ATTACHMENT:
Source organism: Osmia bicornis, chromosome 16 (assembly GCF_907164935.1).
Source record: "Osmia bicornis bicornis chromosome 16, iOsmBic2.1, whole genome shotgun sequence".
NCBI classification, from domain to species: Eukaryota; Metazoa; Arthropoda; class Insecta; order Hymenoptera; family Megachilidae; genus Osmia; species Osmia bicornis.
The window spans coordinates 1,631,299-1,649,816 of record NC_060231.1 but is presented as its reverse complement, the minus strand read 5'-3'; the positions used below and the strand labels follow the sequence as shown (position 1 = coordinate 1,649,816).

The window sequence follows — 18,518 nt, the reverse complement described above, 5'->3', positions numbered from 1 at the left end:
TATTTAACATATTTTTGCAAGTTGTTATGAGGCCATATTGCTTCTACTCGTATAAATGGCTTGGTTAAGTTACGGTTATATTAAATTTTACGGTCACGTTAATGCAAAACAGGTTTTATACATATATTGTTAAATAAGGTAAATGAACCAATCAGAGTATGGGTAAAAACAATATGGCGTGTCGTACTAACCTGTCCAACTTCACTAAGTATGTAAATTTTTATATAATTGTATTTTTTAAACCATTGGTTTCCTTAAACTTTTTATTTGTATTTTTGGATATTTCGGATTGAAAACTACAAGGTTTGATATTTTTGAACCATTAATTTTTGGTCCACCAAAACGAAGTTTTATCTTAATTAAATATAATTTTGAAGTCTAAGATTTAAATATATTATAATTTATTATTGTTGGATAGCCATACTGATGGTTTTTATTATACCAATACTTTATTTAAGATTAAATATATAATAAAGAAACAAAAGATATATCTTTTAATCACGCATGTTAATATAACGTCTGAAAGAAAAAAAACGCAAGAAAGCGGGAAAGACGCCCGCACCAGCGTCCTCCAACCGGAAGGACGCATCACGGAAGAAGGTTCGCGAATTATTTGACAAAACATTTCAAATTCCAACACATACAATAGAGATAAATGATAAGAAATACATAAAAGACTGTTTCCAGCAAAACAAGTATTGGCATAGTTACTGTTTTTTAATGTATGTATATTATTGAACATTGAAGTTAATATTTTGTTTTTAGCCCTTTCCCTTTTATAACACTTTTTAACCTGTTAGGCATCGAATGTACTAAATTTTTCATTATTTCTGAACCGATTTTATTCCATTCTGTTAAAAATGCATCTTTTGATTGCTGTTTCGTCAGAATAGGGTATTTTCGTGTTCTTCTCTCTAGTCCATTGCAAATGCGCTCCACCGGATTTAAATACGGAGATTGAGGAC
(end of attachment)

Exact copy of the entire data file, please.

Source organism: Osmia bicornis, chromosome 16 (assembly GCF_907164935.1).
Source record: "Osmia bicornis bicornis chromosome 16, iOsmBic2.1, whole genome shotgun sequence".
NCBI classification, from domain to species: Eukaryota; Metazoa; Arthropoda; class Insecta; order Hymenoptera; family Megachilidae; genus Osmia; species Osmia bicornis.
The window spans coordinates 1,631,299-1,649,816 of record NC_060231.1 but is presented as its reverse complement, the minus strand read 5'-3'; the positions used below and the strand labels follow the sequence as shown (position 1 = coordinate 1,649,816).

The window sequence follows — 18,518 nt, the reverse complement described above, 5'->3', positions numbered from 1 at the left end:
TATTTAACATATTTTTGCAAGTTGTTATGAGGCCATATTGCTTCTACTCGTATAAATGGCTTGGTTAAGTTACGGTTATATTAAATTTTACGGTCACGTTAATGCAAAACAGGTTTTATACATATATTGTTAAATAAGGTAAATGAACCAATCAGAGTATGGGTAAAAACAATATGGCGTGTCGTACTAACCTGTCCAACTTCACTAAGTATGTAAATTTTTATATAATTGTATTTTTTAAACCATTGGTTTCCTTAAACTTTTTATTTGTATTTTTGGATATTTCGGATTGAAAACTACAAGGTTTGATATTTTTGAACCATTAATTTTTGGTCCACCAAAACGAAGTTTTATCTTAATTAAATATAATTTTGAAGTCTAAGATTTAAATATATTATAATTTATTATTGTTGGATAGCCATACTGATGGTTTTTATTATACCAATACTTTATTTAAGATTAAATATATAATAAAGAAACAAAAGATATATCTTTTAATCACGCATGTTAATATAACGTCTGAAAGAAAAAAAACGCAAGAAAGCGGGAAAGACGCCCGCACCAGCGTCCTCCAACCGGAAGGACGCATCACGGAAGAAGGTTCGCGAATTATTTGACAAAACATTTCAAATTCCAACACATACAATAGAGATAAATGATAAGAAATACATAAAAGACTGTTTCCAGCAAAACAAGTATTGGCATAGTTACTGTTTTTTAATGTATGTATATTATTGAACATTGAAGTTAATATTTTGTTTTTAGCCCTTTCCCTTTTATAACACTTTTTAACCTGTTAGGCATCGAATGTACTAAATTTTTCATTATTTCTGAACCGATTTTATTCCATTCTGTTAAAAATGCATCTTTTGATTGCTGTTTCGTCAGAATAGGGTATTTTCGTGTTCTTCTCTCTAGTCCATTGCAAATGCGCTCCACCGGATTTAAATACGGAGATTGAGGAC